The U.S. obesity prevalence increased from 13 percent to 32 percent between the 1960s and 2004, according to researchers at the Johns Hopkins Bloomberg School of Public Health Center for Human Nutrition. The prevalence of obesity and overweight has increased at an average rate of 0.3–0.8 percentage points across different sociodemographic groups over the past three decades. Some minority and low socioeconomic status groups—such as non-Hispanic black women and children, Mexican-American women and children, low socioeconomic status black men and white women and children, Native Americans and Pacific Islanders—are disproportionately affected.
“The obesity rate in the United States has increased at an alarming rate over the past three decades. We set out to estimate the average annual increase in prevalence as well as the variation between population groups to predict the future situation regarding obesity and overweight among U.S. adults and children,” said Youfa Wang, MD, PhD, lead author of the study and an assistant professor in the Bloomberg School of Public Health’s Department of International Health. “Obesity is a public health crisis. If the rate of obesity and overweight continues at this pace, by 2015, 75 percent of adults and nearly 24 percent of U.S. children and adolescents will be overweight or obese.”
The study authors included 20 journal papers, reports and online data sets in their meta-analysis. In addition, data from four national surveys—NHANES, BRFSS, Youth Risk Behavior Surveillance System and National Longitudinal Survey of Adolescent Health—were included in order to examine the disparities in obesity. They defined adult overweight and obesity using body mass index cutoffs of 25 and 30, respectively. Children at risk for overweight and overweight were classified as being in the 85th and 95th percentiles of body mass index, respectively. The key findings include:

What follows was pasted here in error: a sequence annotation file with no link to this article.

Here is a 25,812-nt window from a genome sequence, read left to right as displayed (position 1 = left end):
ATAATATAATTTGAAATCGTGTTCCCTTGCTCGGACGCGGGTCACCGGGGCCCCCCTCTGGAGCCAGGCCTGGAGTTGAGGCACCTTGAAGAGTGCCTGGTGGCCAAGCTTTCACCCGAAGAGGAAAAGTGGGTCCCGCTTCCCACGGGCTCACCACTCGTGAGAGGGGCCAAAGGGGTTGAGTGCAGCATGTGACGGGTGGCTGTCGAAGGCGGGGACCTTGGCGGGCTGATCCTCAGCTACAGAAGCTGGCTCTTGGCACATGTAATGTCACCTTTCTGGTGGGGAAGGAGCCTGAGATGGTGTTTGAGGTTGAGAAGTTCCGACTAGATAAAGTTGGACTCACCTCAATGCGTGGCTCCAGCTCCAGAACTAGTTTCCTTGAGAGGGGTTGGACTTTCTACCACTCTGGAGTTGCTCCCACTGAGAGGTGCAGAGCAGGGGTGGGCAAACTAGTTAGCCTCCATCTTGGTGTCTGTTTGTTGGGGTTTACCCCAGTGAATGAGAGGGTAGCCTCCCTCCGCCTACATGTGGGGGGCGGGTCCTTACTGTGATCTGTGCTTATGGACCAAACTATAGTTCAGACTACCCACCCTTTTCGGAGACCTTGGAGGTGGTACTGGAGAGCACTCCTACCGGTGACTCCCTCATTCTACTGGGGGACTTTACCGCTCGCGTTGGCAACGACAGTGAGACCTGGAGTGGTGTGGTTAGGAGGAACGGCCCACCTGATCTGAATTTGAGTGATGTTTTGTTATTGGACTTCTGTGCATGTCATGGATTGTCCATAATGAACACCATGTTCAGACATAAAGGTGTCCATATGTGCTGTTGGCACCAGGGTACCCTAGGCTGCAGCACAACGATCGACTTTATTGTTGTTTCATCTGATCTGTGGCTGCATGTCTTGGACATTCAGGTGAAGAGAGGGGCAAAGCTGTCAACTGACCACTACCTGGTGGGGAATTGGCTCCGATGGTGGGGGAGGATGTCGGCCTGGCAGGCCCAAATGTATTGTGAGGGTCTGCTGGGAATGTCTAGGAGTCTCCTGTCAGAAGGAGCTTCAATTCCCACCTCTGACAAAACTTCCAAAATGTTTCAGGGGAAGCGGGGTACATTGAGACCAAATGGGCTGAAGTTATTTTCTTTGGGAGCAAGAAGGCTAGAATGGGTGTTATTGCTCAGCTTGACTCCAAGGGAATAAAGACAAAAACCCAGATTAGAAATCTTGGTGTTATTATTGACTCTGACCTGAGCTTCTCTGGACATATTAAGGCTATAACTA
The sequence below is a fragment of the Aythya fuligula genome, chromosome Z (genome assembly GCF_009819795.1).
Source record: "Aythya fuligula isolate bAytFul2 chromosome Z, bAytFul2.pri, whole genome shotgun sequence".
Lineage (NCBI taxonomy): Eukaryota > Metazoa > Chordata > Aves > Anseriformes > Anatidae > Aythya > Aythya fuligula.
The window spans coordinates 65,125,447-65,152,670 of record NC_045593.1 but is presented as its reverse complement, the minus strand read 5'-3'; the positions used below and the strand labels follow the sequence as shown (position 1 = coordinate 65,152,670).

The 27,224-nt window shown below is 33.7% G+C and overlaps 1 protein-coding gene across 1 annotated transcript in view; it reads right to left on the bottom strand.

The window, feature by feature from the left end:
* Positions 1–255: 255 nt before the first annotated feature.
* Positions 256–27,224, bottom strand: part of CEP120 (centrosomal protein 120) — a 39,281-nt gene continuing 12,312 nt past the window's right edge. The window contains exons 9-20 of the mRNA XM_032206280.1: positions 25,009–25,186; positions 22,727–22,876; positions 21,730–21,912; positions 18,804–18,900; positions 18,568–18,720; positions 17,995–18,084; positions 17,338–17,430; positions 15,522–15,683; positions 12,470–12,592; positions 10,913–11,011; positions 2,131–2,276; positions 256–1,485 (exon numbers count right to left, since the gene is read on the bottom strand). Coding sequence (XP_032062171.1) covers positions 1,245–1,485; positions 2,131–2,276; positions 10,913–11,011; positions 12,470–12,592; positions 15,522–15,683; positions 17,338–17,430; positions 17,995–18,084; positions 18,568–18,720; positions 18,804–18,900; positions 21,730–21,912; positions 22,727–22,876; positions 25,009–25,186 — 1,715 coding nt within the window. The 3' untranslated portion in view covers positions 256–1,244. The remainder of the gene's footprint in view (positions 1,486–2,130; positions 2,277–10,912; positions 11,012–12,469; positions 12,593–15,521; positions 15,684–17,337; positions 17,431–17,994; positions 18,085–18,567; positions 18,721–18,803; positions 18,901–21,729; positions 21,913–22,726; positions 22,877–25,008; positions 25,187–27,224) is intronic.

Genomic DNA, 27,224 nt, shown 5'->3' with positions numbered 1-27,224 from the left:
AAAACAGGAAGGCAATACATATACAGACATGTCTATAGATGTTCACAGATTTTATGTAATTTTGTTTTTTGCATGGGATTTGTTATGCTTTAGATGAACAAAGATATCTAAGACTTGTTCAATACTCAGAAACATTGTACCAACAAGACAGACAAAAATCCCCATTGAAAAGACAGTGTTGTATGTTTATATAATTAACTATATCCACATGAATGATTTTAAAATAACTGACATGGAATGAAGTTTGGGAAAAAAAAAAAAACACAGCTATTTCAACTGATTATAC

“Our analysis showed patterns of obesity or overweight for various groups of Americans. All groups consistently increased in obesity or overweight prevalence, but the increase varied by group, making this public health issue complex. More research needs to be completed to look into the underlying causes,” says May A. Beydoun, coauthor of the study and a postdoctoral fellow in the Bloomberg School of Public Health’s Department of International Health. “Obesity is likely to continue to increase, and if nothing is done, it will soon become the leading preventable cause of death in the United States.”
In a related study, the Johns Hopkins co-authors published a research article in the May 7, 2007, issue of the European Journal of Clinical Nutrition that found people purchase foods based on their income level and perception of a food’s health benefit and cost. Ethnicity, gender and environmental factors also impact people’s food choices.
Note: Unlike definitions for adults, the Centers for Disease Control and Prevention uses “overweight” to refer to the highest body mass index for children and adolescents. Therefore, it is inaccurate to use the term “obese” when referring to elevated body mass index in this age group.
The meta-analysis was published online on May 17, 2007, in advance of the 2007 issue of the journal Epidemiologic Reviews.Y oufa Wang and May A. Beydoun, both of the Johns Hopkins Bloomberg School of Public Health, co-authored the study.
“The Obesity Epidemic in the United States—Gender, Age, Socioeconomic, Racial/Ethnic and Geographic Characteristics: A Systematic Review and Meta-Regression Analysis” was supported by grants from the Johns Hopkins Bloomberg School of Public Health, the National Institute of Diabetes and Digestive and Kidney Diseases/National Institutes of Health and the U.S. Department of Agriculture.
The above post is reprinted from materials provided by Johns Hopkins University Bloomberg School of Public Health. Note: Content may be edited for style and length.
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